ITIL Service Strategy Should Be Your First Thought

As Information Technology Infrastructure Library (ITIL) has grown in popularity in government and private industry since the 1990’s here in the US, one would think that Service Strategy would be the phase of the service lifecycle that gained equal attention or more than the other service lifecycle phases. However, many organizations cover this phase quickly without a formal documented methodology that would maximize the value of services delivered to customers. Likewise, the Service Design phase often lacks the attention necessary to ensure that customers are receiving the value that services were originally intended to provide. With no more or less importance, many organizations spend the majority of their resources and time on the Service Transition and the Service Operations phases.

While focusing specifically on the Transition and Operation phases certainly comes with its perception of greatest immediate value, especially when thinking about the details involved in how to deliver services and measure their results, it is vital that organizations understand that to get the most innovation and benefit out of the Information Technology Service Management (ITSM) framework, it is crucial that they give each phase a proportionate amount of attention. Without applying enough attention to ITIL’s core component (Service Strategy), the IT organization will lack a true and thorough understanding of why services are administered when it comes to meeting the organization’s true business needs and objectives. Ultimately, by executing a formal Service Strategy methodology, end users or customers of IT services will have an increased likelihood of experiencing the best possible value from delivered services including their support activities.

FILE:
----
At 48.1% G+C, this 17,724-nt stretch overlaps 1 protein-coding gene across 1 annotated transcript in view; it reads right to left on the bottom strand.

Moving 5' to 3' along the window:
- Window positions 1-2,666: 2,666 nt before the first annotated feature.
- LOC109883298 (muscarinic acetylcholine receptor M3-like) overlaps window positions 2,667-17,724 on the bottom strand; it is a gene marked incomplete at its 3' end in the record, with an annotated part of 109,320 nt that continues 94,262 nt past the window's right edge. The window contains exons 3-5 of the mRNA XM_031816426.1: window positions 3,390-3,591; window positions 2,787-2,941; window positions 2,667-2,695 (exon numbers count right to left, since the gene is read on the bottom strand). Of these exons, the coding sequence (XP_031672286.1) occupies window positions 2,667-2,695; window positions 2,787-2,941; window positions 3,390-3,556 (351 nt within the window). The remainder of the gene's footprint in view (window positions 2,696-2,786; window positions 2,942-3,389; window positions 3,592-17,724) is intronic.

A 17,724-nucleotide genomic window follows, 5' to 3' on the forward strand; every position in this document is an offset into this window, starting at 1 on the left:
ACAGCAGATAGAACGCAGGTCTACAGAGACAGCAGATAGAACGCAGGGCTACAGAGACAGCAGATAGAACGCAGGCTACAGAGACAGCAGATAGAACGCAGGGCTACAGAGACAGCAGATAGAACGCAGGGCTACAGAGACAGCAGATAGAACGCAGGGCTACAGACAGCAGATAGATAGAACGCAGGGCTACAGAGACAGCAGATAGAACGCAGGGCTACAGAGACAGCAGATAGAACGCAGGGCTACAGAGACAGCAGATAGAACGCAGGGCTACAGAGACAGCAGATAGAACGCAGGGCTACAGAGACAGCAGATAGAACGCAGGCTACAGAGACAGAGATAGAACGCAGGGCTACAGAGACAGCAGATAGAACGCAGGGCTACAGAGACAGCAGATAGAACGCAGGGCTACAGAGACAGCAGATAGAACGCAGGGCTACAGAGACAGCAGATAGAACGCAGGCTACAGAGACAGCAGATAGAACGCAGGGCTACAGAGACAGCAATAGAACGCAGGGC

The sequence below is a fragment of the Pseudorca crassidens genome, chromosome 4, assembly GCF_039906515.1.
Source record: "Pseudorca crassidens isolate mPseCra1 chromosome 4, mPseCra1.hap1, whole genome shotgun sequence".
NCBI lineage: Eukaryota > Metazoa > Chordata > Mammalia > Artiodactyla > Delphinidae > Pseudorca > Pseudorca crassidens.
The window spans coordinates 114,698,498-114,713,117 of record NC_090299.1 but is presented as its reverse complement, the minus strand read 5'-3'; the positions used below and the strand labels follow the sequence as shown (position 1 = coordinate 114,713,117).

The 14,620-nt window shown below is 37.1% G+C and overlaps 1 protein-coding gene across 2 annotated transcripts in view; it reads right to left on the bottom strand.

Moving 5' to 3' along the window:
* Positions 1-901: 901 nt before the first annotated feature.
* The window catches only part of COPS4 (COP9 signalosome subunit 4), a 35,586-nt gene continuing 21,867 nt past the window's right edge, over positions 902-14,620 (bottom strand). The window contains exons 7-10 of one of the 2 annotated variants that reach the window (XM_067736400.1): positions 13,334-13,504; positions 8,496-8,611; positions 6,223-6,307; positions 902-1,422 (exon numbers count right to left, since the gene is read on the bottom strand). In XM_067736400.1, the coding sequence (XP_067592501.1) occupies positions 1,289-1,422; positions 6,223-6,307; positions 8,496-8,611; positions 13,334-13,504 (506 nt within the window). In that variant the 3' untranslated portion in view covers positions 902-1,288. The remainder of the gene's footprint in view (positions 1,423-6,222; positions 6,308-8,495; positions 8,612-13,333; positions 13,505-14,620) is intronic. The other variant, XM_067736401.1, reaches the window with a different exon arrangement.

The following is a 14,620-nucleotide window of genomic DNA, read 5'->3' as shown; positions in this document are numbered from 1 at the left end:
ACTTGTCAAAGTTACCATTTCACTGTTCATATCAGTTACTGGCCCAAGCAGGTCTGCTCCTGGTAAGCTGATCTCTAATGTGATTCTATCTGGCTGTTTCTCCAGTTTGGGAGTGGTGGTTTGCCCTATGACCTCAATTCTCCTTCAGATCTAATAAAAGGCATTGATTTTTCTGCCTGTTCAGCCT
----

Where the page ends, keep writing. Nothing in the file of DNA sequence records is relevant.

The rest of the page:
To ensure that an effective and formal process for Service Strategy is created within an organization, it is important that proper training is delivered to the right levels of management and support staff that will be associated with the strategic planning, execution and control of the strategy processes. ITIL Service Strategy training will ensure that personnel understand the concepts, processes, functions and responsibilities involved with developing a formal roadmap for increased customer value through strategic service development.

As I mentioned in a previous article, “ITSM Determines the Fate of Your Organization,” an ITSM process or program will only be as good as the obtainable standardized guidelines it follows.” If an organization chooses to skip phases of the lifecycle, or focus on one more than another, it is likely that there will be service issues realized by the customer, disorganization and chaos within service delivery, or in general a lack of understanding of how to correct operational challenges that could potentially be avoided by implementing better ITSM.

What is the purpose of the Service Strategy Phase?

The purpose of the ITIL Service Strategy phase is to do just that, foster strategic thought, and enable management to understand how and why services are needed to enhance the value of services delivered to customers. Furthermore, taking the time to develop a strategy (plan), to help an IT organization meet business goals is highly important. Inevitably, by allotting more time to this phase, an IT organization will have a firm understanding of business goals, needs, and objectives (and also that of the customer’s). Additionally, the IT organization, including its support staff, will gain a firm understanding of how they contribute to meeting those goals, needs, and objectives.

What are some objectives of the Strategy Phase?

In addition to encouraging an IT organization to think strategically, other objectives of the Service Strategy phase include helping your organization to:

  • Understand how they affect your organization’s future and longevity.
  • Comprehend how they provide beneficial services to your customers or the organization.
  • Know which service requests are the most important for customers or for the organization.
  • Provide services that are seen as invaluable by customers or the organization.

With increased emphasis on the Service Strategy phase, or even not skipping it completely, IT management and staff will be thinking critically, and strategically, and will have an understanding of why Service Strategy deserves equal attention relative to other service lifecycle phases.

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